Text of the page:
It’s 11am on a Sunday, and Greenwich Village is slowly springing to life.
Couples with dogs are out for a stroll, chic ladies in their weekend best are making their way to brunch, and under the bright-red awning of the Village Vanguard, a scruffy guy in a circa-1983 Serious Moonlight tour tee is holding forth on the man himself.
Though he wouldn’t become a permanent resident until the early ‘90s, New York played a formative role in David Bowie’s artistic development, and today, our small group is gathered in front of the historic jazz club to follow in his famous footsteps. The brainchild of New Jersey resident—and Bowie superfan—Jason Dobson, the David Bowie Walking Tour of New York City launched in September 2017, and so far, some 400 people have come along for the ride. “I was surprised no one thought of it first,” he says with a grin.
We start off down Seventh Avenue and turn east, passing the Stonewall Inn and its rainbow flag–bedecked national monument as we head deeper into the Greenwich Village historic district. There’s a brief stop on West 8th Street in front of Electric Lady Studios, a former nightclub that guitar great Jimi Hendrix turned into a professional recording studio back in 1970. At the time of its launch, it was the only artist-owned studio in the city, and five years later, it would make history again, this time as the place where Bowie teamed up with John Lennon and guitarist Carlos Alomar to write, in a single night, his first US number one—the appropriately titled “Fame.”
From there, it’s just around the corner to Washington Square Park, one of his top three spots in the city. “It’s the emotional history of New York in a quick walk,” Bowie wrote in an essay for New York magazine in 2003. Even before his first visit in 1971, the young artist was attuned to the pull of the city, from the music of the jazz greats who haunted the Vanguard to the paradigm-shifting sound of the Velvet Underground, which made a huge impression from the get-go. As he recounted nearly 40 years later, his former manager returned to the UK in 1966 with a test pressing of the Andy Warhol-produced album The Velvet Underground and Nico, and Bowie, then 19, was blown away. “I was hearing a degree of cool that I had no idea was humanly sustainable,” he wrote. “I played it again and again and again.”
We breeze through the Village and over to Soho, passing the bookshops and cafés where Bowie drew inspiration (he was in awe of William S. Burroughs, and the respect was mutual) and pausing outside of Olive’s on Prince Street for a shout-out to the man’s favorite sandwich, a pedestrian-sounding (but apparently delicious) grilled, marinated chicken breast on focaccia with tomato, watercress, and chipotle mayo.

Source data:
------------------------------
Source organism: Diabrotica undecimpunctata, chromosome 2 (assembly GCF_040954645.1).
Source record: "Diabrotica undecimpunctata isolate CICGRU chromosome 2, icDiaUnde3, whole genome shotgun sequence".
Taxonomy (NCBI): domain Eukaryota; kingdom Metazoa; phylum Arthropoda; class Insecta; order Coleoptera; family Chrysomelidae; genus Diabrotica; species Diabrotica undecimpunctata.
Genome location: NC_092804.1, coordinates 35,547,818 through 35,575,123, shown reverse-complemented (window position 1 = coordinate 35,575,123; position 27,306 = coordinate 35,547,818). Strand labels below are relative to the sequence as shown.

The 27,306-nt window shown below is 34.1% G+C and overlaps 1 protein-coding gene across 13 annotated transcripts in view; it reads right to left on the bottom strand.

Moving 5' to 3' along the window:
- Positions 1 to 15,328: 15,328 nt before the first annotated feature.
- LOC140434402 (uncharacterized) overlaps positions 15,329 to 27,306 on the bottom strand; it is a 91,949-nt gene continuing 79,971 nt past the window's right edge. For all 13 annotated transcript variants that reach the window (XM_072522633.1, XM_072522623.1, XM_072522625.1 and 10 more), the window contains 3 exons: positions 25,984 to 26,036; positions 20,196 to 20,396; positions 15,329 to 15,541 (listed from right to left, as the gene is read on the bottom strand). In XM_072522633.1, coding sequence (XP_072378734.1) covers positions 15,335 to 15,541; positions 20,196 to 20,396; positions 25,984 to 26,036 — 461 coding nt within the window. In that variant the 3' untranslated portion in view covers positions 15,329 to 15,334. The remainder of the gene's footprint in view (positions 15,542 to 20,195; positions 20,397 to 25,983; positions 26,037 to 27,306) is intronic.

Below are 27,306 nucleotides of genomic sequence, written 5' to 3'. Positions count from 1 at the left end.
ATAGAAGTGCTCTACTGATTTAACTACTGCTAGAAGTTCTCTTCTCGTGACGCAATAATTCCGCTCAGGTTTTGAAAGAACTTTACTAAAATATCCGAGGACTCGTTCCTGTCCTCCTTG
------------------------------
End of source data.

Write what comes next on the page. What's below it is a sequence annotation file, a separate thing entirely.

Making our way through Soho, we pick up trivia about the neighborhood’s architectural details and its other famous denizens. Then there’s the now-shuttered studio where Bowie secretly recorded his last two albums, the coffee shop where he was a regular, and the fun piece of tribute art, erected in the wake of his death on a nondescript stretch of Bond Street.
Finally, we approach the block of Lafayette where he lived for the last 16 years of his life. In 1999, when Bowie and his supermodel wife Iman purchased two penthouses here for a cool US$4 million, a future neighbor scoffed at the idea that they’d be rubbing elbows in the elevator. “I mean, how much time is David Bowie going to spend in this building?” she asked the Observer at the time. “I’m never going to see them.” Little did she know that in 2016, the surrounding sidewalks would be overflowing with mourners paying their respects to a legend who moved in and never left.
Bowie may have been a transplant, but the enigmatic iconic lived here longer than any other city, and he was proud to call himself a New Yorker. “When I first came to New York, I was in my early twenties, discovering a city I had fantasized over since my teens. I saw it with multi-colored glasses, to say the least,” Bowie wrote in his New York essay. Over the next few decades, he came and went, but by 2003, he was firmly ensconced in Soho. “I am not a secretive guy,” he said, “but I am quite private. I live as a citizen pure and simple.” For 20-plus years, Manhattan granted him the anonymity to move through the streets practically undetected, but on Sunday, for a few hours, at least, we got to imagine the city through his eyes. Bowie’s New York, indeed.
For tickets and information, visit bowietournyc.com.